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Real life: running private vineyard tours in Champagne

PUBLISHED: 17:13 10 August 2015 | UPDATED: 16:38 07 January 2016

Rachel and Alexis are joined in September by a team of workers to harvest the grapes, a process taking eight to 10 days

Rachel and Alexis are joined in September by a team of workers to harvest the grapes, a process taking eight to 10 days

Archant

When a British student fell in love with a French champagne producer, it was the start of something very special. Rachel Johnston learns the whole sparkling story

The Wafflart-Briet range of champagnesThe Wafflart-Briet range of champagnes

I definitely thought I would use my French in some way – but I never thought I would end up living here, marrying a Frenchman and making champagne!” Rachel Tremblay is laughing infectiously down the phone as she reflects on how her life has turned out.

Apart from the slightly fragmented phone line – “this is the trouble with living in the countryside”, she says as she wanders about the house to find a clearer patch – I wouldn’t have thought I was placing a call outside England at all; with Rachel’s cheery Cheshire accent, I’m imagining her sitting at home in her native Nantwich more than I can see her surveying rows of vines in Champagne.

Yet there she is, sitting on a balcony with vineyards 100m away from her as she chats. This situation is all due to choosing Reims as one of her destination choices for her university year abroad – although it wasn’t her number one. Convinced she would get either her first or second choice (Nice or Nantes), by some twist of fate she ended up in the Champagne region in 2009 and met now-husband Alexis in a bar on a night out. “I wish there was a better story than that!” she giggles – but in fact, this was just the beginning of a considerably more romantic tale.

Life in the vineyardsLife in the vineyards

Fair compromise

After the year in Reims, Rachel and Alexis then returned together to the University of Leeds, where Rachel completed the finals for her French degree and Alexis got a job washing dishes in the university kitchen. “He didn’t really speak English so he couldn’t get a job that required much talking!” Rachel explains. But by the end of the year she was eating her words – as well as his dishes – as he had turned his hand to cooking student meals, having learned the language and made lots of friends.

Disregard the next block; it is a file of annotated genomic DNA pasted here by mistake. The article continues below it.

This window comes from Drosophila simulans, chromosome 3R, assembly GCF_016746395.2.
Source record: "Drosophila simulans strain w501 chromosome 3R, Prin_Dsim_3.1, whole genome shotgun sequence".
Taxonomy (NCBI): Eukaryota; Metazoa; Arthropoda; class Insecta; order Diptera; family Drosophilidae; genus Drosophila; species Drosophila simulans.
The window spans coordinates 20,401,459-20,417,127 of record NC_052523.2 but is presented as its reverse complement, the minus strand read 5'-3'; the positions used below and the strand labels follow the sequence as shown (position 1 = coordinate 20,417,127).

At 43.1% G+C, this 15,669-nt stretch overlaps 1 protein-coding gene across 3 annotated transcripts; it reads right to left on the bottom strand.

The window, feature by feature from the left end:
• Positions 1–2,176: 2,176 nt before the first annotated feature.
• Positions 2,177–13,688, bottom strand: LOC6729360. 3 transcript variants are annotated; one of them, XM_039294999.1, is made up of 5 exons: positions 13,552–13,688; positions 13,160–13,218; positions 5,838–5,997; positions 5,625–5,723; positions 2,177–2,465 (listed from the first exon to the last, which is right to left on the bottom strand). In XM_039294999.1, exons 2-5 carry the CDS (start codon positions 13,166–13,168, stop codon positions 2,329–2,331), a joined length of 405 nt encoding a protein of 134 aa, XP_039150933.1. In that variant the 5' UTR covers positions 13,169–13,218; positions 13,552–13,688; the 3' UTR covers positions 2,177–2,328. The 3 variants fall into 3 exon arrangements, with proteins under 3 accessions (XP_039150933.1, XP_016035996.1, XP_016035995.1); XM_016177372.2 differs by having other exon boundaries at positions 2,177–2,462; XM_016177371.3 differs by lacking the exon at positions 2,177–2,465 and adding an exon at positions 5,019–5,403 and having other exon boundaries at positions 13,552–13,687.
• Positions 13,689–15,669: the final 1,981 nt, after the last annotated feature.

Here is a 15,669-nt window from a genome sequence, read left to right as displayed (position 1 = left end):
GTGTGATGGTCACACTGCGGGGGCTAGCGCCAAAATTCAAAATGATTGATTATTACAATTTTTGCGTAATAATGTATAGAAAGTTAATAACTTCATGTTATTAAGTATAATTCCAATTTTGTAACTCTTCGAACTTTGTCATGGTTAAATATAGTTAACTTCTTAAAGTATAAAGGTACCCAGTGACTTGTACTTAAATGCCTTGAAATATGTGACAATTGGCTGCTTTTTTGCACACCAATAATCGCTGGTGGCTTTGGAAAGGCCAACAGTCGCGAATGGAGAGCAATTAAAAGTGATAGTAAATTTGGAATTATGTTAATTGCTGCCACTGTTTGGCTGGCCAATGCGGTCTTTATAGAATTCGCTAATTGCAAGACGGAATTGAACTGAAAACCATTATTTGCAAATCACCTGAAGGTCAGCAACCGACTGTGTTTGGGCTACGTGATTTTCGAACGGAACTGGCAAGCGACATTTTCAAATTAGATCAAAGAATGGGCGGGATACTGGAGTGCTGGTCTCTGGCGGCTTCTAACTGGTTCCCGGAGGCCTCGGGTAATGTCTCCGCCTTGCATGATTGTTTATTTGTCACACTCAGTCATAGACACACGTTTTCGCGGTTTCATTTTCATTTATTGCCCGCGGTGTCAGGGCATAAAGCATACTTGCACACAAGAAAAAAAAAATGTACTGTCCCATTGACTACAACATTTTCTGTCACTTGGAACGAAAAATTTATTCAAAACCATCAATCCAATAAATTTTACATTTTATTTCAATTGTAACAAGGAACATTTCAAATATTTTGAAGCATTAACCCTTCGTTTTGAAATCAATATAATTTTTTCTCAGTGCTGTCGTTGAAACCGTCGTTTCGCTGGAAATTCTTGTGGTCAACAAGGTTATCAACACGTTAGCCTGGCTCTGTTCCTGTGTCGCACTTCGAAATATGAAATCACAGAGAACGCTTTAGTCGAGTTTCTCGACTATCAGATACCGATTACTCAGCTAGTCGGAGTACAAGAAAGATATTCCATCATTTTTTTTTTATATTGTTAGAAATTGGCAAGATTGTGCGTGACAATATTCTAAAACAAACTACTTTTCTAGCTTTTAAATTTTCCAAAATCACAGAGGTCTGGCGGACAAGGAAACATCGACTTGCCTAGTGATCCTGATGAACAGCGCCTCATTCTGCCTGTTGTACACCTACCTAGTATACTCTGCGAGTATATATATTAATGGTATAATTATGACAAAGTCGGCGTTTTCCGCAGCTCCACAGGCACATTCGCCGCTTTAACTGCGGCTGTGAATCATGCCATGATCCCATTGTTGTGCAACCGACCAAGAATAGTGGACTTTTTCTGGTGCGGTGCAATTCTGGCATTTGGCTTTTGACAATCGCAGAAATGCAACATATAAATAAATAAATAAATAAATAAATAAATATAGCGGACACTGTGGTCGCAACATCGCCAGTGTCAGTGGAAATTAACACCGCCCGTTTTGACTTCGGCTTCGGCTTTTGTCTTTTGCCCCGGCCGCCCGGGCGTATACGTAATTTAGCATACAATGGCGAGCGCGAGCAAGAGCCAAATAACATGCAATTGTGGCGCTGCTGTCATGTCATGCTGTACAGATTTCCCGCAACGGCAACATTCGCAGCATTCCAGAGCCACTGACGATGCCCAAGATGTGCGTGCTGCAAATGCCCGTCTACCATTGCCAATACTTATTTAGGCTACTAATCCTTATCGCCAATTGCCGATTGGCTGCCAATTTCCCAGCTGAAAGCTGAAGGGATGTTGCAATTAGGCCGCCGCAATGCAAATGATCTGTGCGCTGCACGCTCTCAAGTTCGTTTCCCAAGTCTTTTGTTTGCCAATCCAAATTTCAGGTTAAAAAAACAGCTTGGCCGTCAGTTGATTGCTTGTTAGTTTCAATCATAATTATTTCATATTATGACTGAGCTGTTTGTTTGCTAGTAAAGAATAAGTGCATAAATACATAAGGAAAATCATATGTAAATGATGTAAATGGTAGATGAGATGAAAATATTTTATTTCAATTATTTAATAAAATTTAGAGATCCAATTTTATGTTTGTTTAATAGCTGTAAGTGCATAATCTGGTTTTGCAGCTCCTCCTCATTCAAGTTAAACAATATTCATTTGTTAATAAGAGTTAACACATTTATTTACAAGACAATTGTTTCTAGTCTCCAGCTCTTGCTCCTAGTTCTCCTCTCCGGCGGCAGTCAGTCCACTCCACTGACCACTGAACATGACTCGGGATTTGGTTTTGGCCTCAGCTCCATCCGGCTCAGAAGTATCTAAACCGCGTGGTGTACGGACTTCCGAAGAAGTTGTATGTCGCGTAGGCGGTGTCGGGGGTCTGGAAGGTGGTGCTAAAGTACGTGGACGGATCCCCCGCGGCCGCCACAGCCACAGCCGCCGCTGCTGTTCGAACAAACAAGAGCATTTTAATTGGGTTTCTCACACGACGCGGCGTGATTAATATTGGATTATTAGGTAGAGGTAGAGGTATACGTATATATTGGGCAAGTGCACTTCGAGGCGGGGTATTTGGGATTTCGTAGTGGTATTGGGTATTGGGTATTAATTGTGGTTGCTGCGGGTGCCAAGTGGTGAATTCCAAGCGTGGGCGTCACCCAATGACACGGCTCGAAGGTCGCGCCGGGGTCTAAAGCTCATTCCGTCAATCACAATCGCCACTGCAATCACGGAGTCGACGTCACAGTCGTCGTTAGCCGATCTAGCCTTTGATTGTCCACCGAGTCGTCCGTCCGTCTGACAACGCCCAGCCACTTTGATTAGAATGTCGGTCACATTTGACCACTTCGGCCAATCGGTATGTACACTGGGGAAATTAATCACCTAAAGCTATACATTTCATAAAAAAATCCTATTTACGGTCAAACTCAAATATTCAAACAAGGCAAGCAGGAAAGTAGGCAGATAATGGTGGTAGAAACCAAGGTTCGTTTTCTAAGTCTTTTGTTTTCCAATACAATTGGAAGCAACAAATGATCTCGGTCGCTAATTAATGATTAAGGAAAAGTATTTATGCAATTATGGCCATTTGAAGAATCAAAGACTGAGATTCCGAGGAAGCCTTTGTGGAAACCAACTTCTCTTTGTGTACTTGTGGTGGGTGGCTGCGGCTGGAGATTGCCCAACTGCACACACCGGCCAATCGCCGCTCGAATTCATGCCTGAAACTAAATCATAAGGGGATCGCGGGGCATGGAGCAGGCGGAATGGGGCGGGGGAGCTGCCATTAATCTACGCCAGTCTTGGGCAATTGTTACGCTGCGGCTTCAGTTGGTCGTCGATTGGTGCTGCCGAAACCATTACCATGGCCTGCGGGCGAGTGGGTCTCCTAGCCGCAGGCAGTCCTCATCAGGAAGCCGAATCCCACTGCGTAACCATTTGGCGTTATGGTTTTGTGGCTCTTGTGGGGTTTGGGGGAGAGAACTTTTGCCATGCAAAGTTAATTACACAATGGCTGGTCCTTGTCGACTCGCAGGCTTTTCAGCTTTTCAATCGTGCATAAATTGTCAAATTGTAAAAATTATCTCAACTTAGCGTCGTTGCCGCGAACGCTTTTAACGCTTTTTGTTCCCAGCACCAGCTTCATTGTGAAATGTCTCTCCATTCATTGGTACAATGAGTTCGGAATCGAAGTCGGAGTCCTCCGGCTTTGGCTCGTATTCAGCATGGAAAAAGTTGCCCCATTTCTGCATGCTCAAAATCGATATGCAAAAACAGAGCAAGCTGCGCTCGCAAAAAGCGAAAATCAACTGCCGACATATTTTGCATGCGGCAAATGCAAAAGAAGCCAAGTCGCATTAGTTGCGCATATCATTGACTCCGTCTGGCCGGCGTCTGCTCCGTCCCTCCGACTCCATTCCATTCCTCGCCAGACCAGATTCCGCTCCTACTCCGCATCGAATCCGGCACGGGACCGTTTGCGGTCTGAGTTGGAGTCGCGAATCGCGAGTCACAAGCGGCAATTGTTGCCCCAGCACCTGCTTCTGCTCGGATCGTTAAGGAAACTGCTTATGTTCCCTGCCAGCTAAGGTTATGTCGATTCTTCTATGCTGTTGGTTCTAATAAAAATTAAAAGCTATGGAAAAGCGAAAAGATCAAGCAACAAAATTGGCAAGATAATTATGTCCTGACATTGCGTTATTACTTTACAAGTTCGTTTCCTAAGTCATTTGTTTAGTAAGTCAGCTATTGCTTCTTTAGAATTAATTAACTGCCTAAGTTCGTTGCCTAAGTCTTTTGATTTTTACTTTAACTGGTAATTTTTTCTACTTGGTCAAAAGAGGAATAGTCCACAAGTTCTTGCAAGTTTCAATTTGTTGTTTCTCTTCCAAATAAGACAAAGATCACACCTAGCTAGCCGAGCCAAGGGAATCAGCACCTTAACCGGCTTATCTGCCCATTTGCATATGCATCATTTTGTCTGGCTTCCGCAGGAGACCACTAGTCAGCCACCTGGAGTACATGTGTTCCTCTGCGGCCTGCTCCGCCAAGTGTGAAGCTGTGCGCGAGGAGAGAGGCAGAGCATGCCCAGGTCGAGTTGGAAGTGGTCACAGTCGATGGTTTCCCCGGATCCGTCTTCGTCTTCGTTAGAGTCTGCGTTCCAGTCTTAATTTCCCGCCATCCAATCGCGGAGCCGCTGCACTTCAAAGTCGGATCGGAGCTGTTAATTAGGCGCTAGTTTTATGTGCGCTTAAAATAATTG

Rachel and Alexis on their wedding day © Charlotte GiddingsRachel and Alexis on their wedding day © Charlotte Giddings

It was only on returning with Alexis to Reims after graduation that Rachel first had the idea to set up RAW France, with which she offers small-scale private tours of Alexis’ family champagne house, Wafflart-Briet, in the tiny village of Sacy. Working on reception in a hotel nearby, she would continually meet tourists who asked how they could see the vineyards and visit small producers and, knowing this was something she could offer, the seed of RAW – which stands simply for Rachel, Alexis, Wafflart – was planted.

“A lot of the larger champagne producers offer really good tours but they don’t include viewings of the vineyards, and many people want to actually see these as well, or visit a smaller producer.” With RAW, Rachel welcomes small groups of people into the family home all year round – generally two to four people at a time – and gives them a day of her undivided attention.

Tours start with a discussion about champagne and the production process, before tastings, a cellar visit and a drive through the vines, tracking Alexis down en-route, who is usually busy trimming and tending them and will stop for a chat. Clients can even have a go at labelling their own bottle, but the highlight for many is the lunch Rachel serves on the terrace, with free-flowing fizz and a dreamy view.

In sunny weather, Rachel's clients enjoy lunch on the family terrace with a view of the vineyardsIn sunny weather, Rachel's clients enjoy lunch on the family terrace with a view of the vineyards

“I do a picnic spread and try to use all local produce – meats from the butcher in the village, bread from the boulangerie – as people like that.” And, of course, as this is Rachel and Alexis’ family home, it’s a distinctly personal affair. “Clients can come here and meet my family, and they feel like they have a connection with us as people.”